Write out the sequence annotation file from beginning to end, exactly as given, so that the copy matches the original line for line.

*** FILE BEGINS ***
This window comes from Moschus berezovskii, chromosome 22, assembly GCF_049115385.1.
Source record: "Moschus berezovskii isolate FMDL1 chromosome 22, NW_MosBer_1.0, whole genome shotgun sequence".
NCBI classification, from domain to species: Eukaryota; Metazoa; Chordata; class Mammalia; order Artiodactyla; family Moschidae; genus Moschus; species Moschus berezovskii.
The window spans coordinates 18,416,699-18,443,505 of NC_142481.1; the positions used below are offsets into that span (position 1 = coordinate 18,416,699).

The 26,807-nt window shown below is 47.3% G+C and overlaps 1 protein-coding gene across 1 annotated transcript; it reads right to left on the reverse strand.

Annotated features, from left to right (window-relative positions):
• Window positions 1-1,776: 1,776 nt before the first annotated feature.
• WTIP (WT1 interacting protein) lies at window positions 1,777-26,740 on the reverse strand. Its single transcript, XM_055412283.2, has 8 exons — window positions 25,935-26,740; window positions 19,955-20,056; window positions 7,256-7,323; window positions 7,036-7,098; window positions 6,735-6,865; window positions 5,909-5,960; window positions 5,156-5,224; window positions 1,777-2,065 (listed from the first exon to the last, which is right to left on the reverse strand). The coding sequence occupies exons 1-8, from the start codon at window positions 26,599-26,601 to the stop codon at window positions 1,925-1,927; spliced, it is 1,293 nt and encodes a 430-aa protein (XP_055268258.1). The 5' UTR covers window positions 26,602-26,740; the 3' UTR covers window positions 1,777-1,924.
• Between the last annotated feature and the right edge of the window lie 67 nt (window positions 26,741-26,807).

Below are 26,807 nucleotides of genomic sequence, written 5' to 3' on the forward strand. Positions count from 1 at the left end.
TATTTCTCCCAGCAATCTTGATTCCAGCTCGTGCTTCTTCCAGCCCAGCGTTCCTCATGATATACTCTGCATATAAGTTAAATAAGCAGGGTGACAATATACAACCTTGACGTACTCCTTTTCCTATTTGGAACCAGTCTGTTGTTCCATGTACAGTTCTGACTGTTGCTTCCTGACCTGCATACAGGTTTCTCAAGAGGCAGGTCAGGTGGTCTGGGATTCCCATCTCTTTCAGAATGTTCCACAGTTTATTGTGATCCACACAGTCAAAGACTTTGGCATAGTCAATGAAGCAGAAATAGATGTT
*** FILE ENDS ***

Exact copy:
This window comes from Moschus berezovskii, chromosome 22, assembly GCF_049115385.1.
Source record: "Moschus berezovskii isolate FMDL1 chromosome 22, NW_MosBer_1.0, whole genome shotgun sequence".
NCBI classification, from domain to species: Eukaryota; Metazoa; Chordata; class Mammalia; order Artiodactyla; family Moschidae; genus Moschus; species Moschus berezovskii.
The window spans coordinates 18,416,699-18,443,505 of NC_142481.1; the positions used below are offsets into that span (position 1 = coordinate 18,416,699).

The 26,807-nt window shown below is 47.3% G+C and overlaps 1 protein-coding gene across 1 annotated transcript; it reads right to left on the reverse strand.

Annotated features, from left to right (window-relative positions):
• Window positions 1-1,776: 1,776 nt before the first annotated feature.
• WTIP (WT1 interacting protein) lies at window positions 1,777-26,740 on the reverse strand. Its single transcript, XM_055412283.2, has 8 exons — window positions 25,935-26,740; window positions 19,955-20,056; window positions 7,256-7,323; window positions 7,036-7,098; window positions 6,735-6,865; window positions 5,909-5,960; window positions 5,156-5,224; window positions 1,777-2,065 (listed from the first exon to the last, which is right to left on the reverse strand). The coding sequence occupies exons 1-8, from the start codon at window positions 26,599-26,601 to the stop codon at window positions 1,925-1,927; spliced, it is 1,293 nt and encodes a 430-aa protein (XP_055268258.1). The 5' UTR covers window positions 26,602-26,740; the 3' UTR covers window positions 1,777-1,924.
• Between the last annotated feature and the right edge of the window lie 67 nt (window positions 26,741-26,807).

Below are 26,807 nucleotides of genomic sequence, written 5' to 3' on the forward strand. Positions count from 1 at the left end.
TATTTCTCCCAGCAATCTTGATTCCAGCTCGTGCTTCTTCCAGCCCAGCGTTCCTCATGATATACTCTGCATATAAGTTAAATAAGCAGGGTGACAATATACAACCTTGACGTACTCCTTTTCCTATTTGGAACCAGTCTGTTGTTCCATGTACAGTTCTGACTGTTGCTTCCTGACCTGCATACAGGTTTCTCAAGAGGCAGGTCAGGTGGTCTGGGATTCCCATCTCTTTCAGAATGTTCCACAGTTTATTGTGATCCACACAGTCAAAGACTTTGGCATAGTCAATGAAGCAGAAATAGATGTT